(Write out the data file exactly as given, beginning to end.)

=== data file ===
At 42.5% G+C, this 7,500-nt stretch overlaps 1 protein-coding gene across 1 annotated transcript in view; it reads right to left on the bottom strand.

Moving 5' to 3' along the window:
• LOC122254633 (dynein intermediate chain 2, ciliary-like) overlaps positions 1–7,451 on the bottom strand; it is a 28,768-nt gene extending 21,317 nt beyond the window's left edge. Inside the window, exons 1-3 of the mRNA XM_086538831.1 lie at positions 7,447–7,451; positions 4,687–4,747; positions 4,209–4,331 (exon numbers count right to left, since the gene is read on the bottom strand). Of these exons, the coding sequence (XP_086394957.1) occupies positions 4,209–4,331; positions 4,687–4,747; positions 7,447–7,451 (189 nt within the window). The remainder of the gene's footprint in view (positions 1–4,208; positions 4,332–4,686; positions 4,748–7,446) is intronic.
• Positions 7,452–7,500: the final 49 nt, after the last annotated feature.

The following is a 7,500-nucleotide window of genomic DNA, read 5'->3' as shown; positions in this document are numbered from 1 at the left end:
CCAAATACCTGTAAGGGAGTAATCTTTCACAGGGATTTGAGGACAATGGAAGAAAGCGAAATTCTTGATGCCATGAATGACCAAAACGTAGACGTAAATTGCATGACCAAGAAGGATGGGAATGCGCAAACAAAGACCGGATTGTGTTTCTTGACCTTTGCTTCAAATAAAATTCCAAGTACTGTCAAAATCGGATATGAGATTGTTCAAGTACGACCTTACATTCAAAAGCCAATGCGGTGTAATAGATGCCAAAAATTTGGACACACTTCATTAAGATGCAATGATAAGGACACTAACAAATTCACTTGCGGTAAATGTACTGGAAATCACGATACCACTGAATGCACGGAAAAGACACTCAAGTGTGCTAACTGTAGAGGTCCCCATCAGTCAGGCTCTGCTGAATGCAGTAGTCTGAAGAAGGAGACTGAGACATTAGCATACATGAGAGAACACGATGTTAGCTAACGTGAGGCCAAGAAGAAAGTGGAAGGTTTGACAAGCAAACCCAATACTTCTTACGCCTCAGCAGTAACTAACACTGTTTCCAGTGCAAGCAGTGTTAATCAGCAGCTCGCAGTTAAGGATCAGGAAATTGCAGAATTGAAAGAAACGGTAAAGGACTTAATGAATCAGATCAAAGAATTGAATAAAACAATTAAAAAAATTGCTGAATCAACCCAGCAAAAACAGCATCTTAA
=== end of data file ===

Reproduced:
At 42.5% G+C, this 7,500-nt stretch overlaps 1 protein-coding gene across 1 annotated transcript in view; it reads right to left on the bottom strand.

Moving 5' to 3' along the window:
• LOC122254633 (dynein intermediate chain 2, ciliary-like) overlaps positions 1–7,451 on the bottom strand; it is a 28,768-nt gene extending 21,317 nt beyond the window's left edge. Inside the window, exons 1-3 of the mRNA XM_086538831.1 lie at positions 7,447–7,451; positions 4,687–4,747; positions 4,209–4,331 (exon numbers count right to left, since the gene is read on the bottom strand). Of these exons, the coding sequence (XP_086394957.1) occupies positions 4,209–4,331; positions 4,687–4,747; positions 7,447–7,451 (189 nt within the window). The remainder of the gene's footprint in view (positions 1–4,208; positions 4,332–4,686; positions 4,748–7,446) is intronic.
• Positions 7,452–7,500: the final 49 nt, after the last annotated feature.

The following is a 7,500-nucleotide window of genomic DNA, read 5'->3' as shown; positions in this document are numbered from 1 at the left end:
CCAAATACCTGTAAGGGAGTAATCTTTCACAGGGATTTGAGGACAATGGAAGAAAGCGAAATTCTTGATGCCATGAATGACCAAAACGTAGACGTAAATTGCATGACCAAGAAGGATGGGAATGCGCAAACAAAGACCGGATTGTGTTTCTTGACCTTTGCTTCAAATAAAATTCCAAGTACTGTCAAAATCGGATATGAGATTGTTCAAGTACGACCTTACATTCAAAAGCCAATGCGGTGTAATAGATGCCAAAAATTTGGACACACTTCATTAAGATGCAATGATAAGGACACTAACAAATTCACTTGCGGTAAATGTACTGGAAATCACGATACCACTGAATGCACGGAAAAGACACTCAAGTGTGCTAACTGTAGAGGTCCCCATCAGTCAGGCTCTGCTGAATGCAGTAGTCTGAAGAAGGAGACTGAGACATTAGCATACATGAGAGAACACGATGTTAGCTAACGTGAGGCCAAGAAGAAAGTGGAAGGTTTGACAAGCAAACCCAATACTTCTTACGCCTCAGCAGTAACTAACACTGTTTCCAGTGCAAGCAGTGTTAATCAGCAGCTCGCAGTTAAGGATCAGGAAATTGCAGAATTGAAAGAAACGGTAAAGGACTTAATGAATCAGATCAAAGAATTGAATAAAACAATTAAAAAAATTGCTGAATCAACCCAGCAAAAACAGCATCTTAA